HAVE DOCTORS DISCOVERED THE MIGRAINE GENOME?

by: Dr. Andrew J. Rochman

More than 10% of the people in the world complain about crippling migraines. Migraines can be extremely difficult to deal with and may even hinder people from functioning normally. Symptoms of a migraine include throbbing, intense pain, nausea and an extreme sensitivity to light and sound which can last from a few hours to a few days.

An Elusive Cure
Up until now a migraine cure has been rather elusive. Sufferers of migraines were traditionally told to stay away from factors which may trigger their migraines such as stress, bright lights, foods, or certain exercises.
Migraine is one of the most common disabling disorders in the world. Locating the problems behind illnesses such as migraines and epilepsy is much more complex than it seems. This is because the patient does not have any neural responses to the illness until an episode occurs which makes it problematic to detect biochemical clues.

A Cure for the Disabling Disorder

Recently, researchers were able to uncover 5 genetic regions which were linked to migraines. The location and understanding of these genetic regions has brought researchers closer to understanding the biomarkers or triggers which cause migraines. Another large scale study was able to locate 12 genetic regions out of which 8 regions were located in the cranial areas which control the circuitries of the brain. 2 of the genetic regions control the maintenance of healthy brain tissue.

The Genome

Additionally, another research by Oxford University found that a gene called TRESK was the root cause of migraines. This gene is what controls the sensitivity pain. As the threshold is lowered the ability to perceive pain is increased and leads to a difficulty in functioning because of the constant awareness of pain. Since awareness of all associated factors is raised, migraine sufferers also experience an increased sensitivity to light, sounds and touch.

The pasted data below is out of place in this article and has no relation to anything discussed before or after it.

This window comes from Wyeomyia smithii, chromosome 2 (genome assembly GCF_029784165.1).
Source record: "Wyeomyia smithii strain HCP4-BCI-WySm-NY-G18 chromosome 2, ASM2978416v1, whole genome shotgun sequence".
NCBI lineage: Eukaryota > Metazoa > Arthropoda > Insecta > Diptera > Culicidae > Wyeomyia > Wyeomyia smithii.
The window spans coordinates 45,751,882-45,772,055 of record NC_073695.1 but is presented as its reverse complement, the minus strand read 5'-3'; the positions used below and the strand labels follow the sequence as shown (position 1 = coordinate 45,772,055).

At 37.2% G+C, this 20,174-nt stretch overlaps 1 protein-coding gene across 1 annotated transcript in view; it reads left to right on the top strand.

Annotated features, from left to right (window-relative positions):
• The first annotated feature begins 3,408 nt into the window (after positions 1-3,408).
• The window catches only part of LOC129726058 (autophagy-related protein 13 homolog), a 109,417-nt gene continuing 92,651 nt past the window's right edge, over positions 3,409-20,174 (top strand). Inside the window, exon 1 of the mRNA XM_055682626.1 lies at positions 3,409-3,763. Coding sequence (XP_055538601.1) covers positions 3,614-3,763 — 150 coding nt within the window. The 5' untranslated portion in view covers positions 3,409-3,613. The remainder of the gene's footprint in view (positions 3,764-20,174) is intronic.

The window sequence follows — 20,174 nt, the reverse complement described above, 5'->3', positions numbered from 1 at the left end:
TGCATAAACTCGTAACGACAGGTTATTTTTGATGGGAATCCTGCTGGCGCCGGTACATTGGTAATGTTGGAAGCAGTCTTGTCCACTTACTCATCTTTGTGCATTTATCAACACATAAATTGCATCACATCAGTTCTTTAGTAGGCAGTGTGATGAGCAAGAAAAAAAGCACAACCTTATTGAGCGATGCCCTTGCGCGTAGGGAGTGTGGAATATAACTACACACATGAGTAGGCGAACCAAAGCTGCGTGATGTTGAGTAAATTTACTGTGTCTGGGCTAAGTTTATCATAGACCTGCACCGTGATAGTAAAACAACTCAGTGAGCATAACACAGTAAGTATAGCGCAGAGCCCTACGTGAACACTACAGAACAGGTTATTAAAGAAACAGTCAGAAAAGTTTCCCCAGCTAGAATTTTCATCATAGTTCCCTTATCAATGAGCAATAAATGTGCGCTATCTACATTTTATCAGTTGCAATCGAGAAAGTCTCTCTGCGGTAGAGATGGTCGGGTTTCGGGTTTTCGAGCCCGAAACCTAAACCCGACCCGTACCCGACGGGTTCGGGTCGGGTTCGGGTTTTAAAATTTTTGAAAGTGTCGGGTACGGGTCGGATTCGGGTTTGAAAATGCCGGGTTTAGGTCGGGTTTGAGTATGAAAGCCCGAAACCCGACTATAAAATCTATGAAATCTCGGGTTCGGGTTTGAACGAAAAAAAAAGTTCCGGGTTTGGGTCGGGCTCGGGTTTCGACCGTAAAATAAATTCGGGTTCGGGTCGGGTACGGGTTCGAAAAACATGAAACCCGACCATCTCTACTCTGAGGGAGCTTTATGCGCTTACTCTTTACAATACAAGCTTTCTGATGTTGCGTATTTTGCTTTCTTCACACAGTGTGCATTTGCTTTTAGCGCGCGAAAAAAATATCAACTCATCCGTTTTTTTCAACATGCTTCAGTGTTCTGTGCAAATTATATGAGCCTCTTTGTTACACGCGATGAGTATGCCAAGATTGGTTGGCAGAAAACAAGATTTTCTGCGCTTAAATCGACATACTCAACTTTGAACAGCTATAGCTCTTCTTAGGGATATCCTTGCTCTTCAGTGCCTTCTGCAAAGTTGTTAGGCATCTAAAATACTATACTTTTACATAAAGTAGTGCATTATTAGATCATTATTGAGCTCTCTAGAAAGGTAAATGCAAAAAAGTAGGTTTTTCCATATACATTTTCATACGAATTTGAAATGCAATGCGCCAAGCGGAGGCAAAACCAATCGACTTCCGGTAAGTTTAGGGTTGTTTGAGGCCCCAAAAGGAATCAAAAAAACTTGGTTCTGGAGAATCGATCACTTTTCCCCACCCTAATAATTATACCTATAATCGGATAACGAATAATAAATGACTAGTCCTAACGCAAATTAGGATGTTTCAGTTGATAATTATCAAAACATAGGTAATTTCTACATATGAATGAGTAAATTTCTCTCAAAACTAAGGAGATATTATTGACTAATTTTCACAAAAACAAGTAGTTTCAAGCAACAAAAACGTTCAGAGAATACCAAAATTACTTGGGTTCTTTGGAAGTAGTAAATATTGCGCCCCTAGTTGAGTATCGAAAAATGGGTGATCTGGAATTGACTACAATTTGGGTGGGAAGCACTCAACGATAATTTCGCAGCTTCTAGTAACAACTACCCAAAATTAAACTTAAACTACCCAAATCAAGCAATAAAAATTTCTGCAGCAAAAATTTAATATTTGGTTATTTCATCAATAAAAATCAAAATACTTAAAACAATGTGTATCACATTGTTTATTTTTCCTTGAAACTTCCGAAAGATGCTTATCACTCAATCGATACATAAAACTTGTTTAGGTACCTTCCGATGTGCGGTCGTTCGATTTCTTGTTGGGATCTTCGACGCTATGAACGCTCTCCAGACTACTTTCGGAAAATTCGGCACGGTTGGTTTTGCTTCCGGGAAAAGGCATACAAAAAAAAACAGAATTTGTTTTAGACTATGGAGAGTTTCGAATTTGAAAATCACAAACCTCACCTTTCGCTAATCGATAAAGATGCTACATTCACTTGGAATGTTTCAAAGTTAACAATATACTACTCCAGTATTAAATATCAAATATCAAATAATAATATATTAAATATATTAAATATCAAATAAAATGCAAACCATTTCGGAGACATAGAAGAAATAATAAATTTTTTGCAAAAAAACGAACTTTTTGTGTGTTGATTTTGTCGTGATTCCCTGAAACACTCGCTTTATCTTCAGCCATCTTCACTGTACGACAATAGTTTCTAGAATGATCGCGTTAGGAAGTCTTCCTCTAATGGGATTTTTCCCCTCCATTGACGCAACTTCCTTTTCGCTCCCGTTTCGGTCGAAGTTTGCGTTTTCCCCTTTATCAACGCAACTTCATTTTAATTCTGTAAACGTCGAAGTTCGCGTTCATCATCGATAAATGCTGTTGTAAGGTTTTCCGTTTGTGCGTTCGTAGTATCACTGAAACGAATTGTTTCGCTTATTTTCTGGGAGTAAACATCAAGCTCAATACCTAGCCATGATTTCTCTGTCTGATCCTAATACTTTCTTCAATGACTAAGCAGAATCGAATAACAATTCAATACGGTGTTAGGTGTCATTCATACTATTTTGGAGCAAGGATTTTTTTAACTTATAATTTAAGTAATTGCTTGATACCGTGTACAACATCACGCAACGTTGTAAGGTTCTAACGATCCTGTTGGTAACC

Who is at Risk?

Researchers found that individuals that carried a variant of Chromosome 8 in two genes were more likely to develop migraines. The two genes; PGCP and MTDH/AEG-1 which carried the DNA variant were associated with the regulation of glutamate levels. These levels are tasked with the transportation of messages between the brain and nerve cells. An accumulation of glutamate in the synapses of nerve cells is what triggers migraines.
This is what became the target area for researchers looking to find a cure for migraine. If the glutamate buildup in the synapse can be prevented, then migraines can be effectively reduced or even eliminated.

Future Implications of the Research

The discovery of a migraine cure and the alleviation of associated symptoms could serve as a gateway for the treatment of other related illnesses. According to Dr. Melody Winawer who was part of the research, no disorder is a standalone ailment. By finding a cure for migraine, there is a possibility of locating the problems behind other intersecting neural disorders such as anxiety, depression, epilepsy, psychosis, and suicidality.
The study may even lead to an upheaval of the treatment methods that we know today as recognition, prevention, diagnosis, and treatment are transformed.
.

Comments